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Hair Today and Gone Tomorrow: The Ultimate Guide to Dog Deshedding


For dog owners, shedding is a fact of life. No matter how much you love your furry friend, the constant shedding can be frustrating and overwhelming. In this blog post, we'll explore some tips and tricks to help you deal with dog shedding.

Understanding your dog's coat

Before we dive into tips for managing shedding, it's important to understand your dog's coat. Dogs have two types of coats: undercoats and topcoats. The undercoat is soft and fluffy, while the topcoat is coarser and helps to protect your dog's skin from the elements. Some breeds have a single coat, while others have a double coat with both an undercoat and a topcoat.

Why do dogs shed?

All dogs shed to some extent, but some breeds shed more than others. Shedding is a natural process that allows dogs to replace old or damaged fur with new fur. Dogs also shed more in the spring and fall as their bodies adjust to changes in temperature and daylight.

The shedding cycle

The shedding cycle consists of three phases: the anagen phase (growth), the catagen phase (transition), and the telogen phase (resting). During the anagen phase, hair follicles grow and new hair is produced. During the catagen phase, hair follicles stop growing and hair stops growing as it enters the resting phase. During the telogen phase, old hair falls out and new hair grows in its place.

What is deshedding?

Deshedding is the process of removing loose fur from your dog's coat before it has a chance to fall out all over your furniture and floors. Deshedding can be done through various methods such as using a deshedding brush or using a deshedding treatment for dogs.

4 benefits of deshedding

There are several benefits of deshedding your dog regularly. First, it reduces the amount of loose fur in your home, which can be a relief for allergy sufferers. Second, it can help keep your dog's coat healthy and shiny by removing dead hair and dander. Third, deshedding can help prevent matting and tangles in your dog's coat. Finally, it can help reduce the amount of time you spend cleaning up after your dog.

What is the difference between deshedding and brushing?

While deshedding and brushing both involve removing loose fur from your dog's coat, they are not the same thing. Brushing is a more general process that involves removing tangles, debris, and loose fur from your dog's coat. Deshedding, on the other hand, is specifically focused on removing loose fur to reduce shedding.

How to deshed a dog

To deshed your dog, you'll need a deshedding tool which can vary based on coat type and texture. For smoother coats such as Pit Bulls, labs, or chihuahuas we recommend a Furminator brush or, our favorite, a rubber curry brush such as a Zoom Groom. Zoom Grooms are great because they get loose coat out quickly without the risk of brush burn, so you can brush as long as you need! For thicker coated dogs such as huskies, malamutes, or Pomeranians, you might want to use a slicker brush first to remove any tangles, then use a deshedding rake to remove loose coat. With all of these brushes (except the curry brush) there is a risk of something called brush burn, which is skin irritation from brushing too long or too hard, we don’t recommend brushing for more than thirty minutes at a time.

A furminator brush (1) or Zoom Groom (2) are good options for deshedding smooth coat breeds. For breeds with thicker coats, a slicker brush (3) followed by a combing rake (4 & 5) is the ideal combination.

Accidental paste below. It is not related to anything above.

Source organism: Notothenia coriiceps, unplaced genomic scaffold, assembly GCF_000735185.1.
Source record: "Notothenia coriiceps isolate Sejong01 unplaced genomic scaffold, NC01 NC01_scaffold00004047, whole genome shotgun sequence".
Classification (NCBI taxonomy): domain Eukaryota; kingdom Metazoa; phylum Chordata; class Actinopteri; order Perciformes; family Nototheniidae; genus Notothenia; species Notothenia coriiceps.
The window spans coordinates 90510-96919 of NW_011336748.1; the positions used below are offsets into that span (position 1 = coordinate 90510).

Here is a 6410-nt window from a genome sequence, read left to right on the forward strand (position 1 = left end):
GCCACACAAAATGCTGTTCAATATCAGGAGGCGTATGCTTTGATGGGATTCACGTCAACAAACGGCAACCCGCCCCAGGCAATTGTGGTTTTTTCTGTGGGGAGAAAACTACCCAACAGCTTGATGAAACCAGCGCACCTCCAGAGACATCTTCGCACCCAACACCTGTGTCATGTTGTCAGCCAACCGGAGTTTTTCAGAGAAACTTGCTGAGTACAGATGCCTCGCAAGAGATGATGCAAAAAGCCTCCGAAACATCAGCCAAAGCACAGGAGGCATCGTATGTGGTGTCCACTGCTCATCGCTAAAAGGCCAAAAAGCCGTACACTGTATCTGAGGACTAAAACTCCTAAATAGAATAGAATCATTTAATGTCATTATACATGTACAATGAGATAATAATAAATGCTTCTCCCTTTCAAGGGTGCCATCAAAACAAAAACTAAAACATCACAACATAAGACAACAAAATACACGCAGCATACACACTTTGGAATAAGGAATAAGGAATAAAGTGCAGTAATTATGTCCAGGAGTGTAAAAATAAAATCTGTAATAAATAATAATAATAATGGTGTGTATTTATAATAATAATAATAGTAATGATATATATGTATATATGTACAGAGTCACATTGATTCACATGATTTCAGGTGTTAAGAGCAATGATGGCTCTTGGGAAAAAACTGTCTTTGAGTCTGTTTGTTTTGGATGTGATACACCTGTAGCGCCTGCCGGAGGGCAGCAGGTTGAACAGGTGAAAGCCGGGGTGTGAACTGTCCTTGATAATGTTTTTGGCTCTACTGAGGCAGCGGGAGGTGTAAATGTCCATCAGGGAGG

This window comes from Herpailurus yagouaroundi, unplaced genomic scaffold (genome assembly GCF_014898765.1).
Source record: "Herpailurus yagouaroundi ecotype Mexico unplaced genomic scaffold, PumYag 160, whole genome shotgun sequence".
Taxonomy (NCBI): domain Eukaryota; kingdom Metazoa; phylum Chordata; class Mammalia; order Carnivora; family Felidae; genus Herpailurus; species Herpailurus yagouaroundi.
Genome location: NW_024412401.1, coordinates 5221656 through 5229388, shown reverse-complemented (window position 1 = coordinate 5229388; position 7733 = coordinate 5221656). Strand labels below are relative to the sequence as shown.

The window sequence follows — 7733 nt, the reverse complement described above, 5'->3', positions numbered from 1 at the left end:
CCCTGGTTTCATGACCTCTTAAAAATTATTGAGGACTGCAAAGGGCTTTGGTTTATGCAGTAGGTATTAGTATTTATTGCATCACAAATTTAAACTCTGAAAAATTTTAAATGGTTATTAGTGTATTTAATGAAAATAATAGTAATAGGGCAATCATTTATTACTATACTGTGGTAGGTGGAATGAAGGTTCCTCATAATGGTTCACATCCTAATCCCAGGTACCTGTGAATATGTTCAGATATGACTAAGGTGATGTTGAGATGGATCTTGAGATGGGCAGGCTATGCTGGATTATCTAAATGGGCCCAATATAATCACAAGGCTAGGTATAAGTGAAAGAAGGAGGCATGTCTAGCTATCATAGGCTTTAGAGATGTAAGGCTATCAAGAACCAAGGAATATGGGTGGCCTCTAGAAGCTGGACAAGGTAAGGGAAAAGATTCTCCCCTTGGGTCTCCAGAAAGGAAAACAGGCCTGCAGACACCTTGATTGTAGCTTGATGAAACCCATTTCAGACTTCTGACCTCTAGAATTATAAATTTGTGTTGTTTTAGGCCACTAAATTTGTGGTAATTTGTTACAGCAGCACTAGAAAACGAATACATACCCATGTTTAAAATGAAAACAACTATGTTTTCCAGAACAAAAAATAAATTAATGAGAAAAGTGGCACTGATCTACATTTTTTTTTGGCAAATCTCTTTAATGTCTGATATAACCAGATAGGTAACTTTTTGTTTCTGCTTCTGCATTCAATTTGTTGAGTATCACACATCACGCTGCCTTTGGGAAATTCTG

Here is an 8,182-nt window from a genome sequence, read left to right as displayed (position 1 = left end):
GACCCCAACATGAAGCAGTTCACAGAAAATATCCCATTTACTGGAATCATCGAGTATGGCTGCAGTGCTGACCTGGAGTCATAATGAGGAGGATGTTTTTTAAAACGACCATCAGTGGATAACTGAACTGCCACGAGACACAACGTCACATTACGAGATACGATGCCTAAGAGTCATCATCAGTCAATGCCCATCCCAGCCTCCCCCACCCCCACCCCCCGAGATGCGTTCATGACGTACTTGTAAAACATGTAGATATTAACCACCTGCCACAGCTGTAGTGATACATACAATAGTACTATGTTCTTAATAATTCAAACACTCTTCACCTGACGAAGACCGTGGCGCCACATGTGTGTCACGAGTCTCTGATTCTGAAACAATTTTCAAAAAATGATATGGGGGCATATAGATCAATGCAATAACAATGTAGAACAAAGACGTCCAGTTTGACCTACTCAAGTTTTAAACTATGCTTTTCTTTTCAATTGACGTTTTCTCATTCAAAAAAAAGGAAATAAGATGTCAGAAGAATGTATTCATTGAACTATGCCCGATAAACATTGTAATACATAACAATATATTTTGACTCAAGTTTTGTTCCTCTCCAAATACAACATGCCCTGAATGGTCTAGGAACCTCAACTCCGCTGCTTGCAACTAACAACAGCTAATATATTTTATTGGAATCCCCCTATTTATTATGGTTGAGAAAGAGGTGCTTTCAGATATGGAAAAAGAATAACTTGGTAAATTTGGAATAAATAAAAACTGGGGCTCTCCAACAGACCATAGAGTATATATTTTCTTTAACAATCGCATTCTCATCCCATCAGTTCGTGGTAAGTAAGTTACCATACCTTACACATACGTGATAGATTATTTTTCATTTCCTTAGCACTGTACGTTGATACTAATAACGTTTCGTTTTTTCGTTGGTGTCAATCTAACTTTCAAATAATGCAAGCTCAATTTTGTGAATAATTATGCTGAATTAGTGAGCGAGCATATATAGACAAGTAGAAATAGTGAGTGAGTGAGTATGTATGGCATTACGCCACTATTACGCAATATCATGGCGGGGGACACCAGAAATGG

Another deshedding method involves bathing with a deshedding shampoo and conditioner. Deshedding shampoos and conditioners are made to moisturize and loosen the undercoat to help remove it from the skin. A deshedding bath with a blowout and brush out is the best combination to reduce shedding! To keep shedding at bay, we recommend this service be done about every four weeks, depending on severity of shedding, with regular deshedding done at home as well.

4 tips for Deshedding your dog

  1. Brush your dog regularly with a deshedding brush to remove loose fur.

  2. Bathe your dog with a deshedding shampoo or conditioner to help remove loose fur and promote healthy skin and coat.

  3. Feed your dog a healthy, balanced diet that includes omega-3 fatty acids to help reduce shedding and promote healthy skin and coat.

  4. Consider taking your dog to a professional groomer for a deshedding treatment, which can be especially helpful for breeds that shed heavily.

Shaving Double Coats

As tempting as it may be to shave your dog because of the shedding, we STRONGLY recommend against shaving double coated dogs. A dog’s undercoat functions to regulate temperature and protect the dog’s skin. Shaving it will make your dog vulnerable to sunburns, scrapes, and they won’t be able to regulate temperature in the heat or cold properly. Additionally, shaving the coat can result in hair growing back coarser, a different color, or not at all. This is because dogs have several hairs per hair follicle, whereas people only have one per follicle, therefore shaving can cause clogged hair follicles. This is why shaving dogs with an undercoat can ruin their coat. Secondly, shaving does NOT stop shedding, it only makes the shedding hairs smaller and pricklier, making them more likely to give you hair splinters!


In conclusion, shedding is a natural process for all dogs, but it doesn't have to be a source of frustration for dog owners. With the right tools and techniques, you can manage your dog's shedding and keep your home clean and fur-free. Remember to regularly deshed your dog with the best shedding brush for the breed and consider using a deshedding treatment for dogs to help promote a healthy coat. By following these tips and tricks, you and your furry friend can enjoy a happier, healthier life together.

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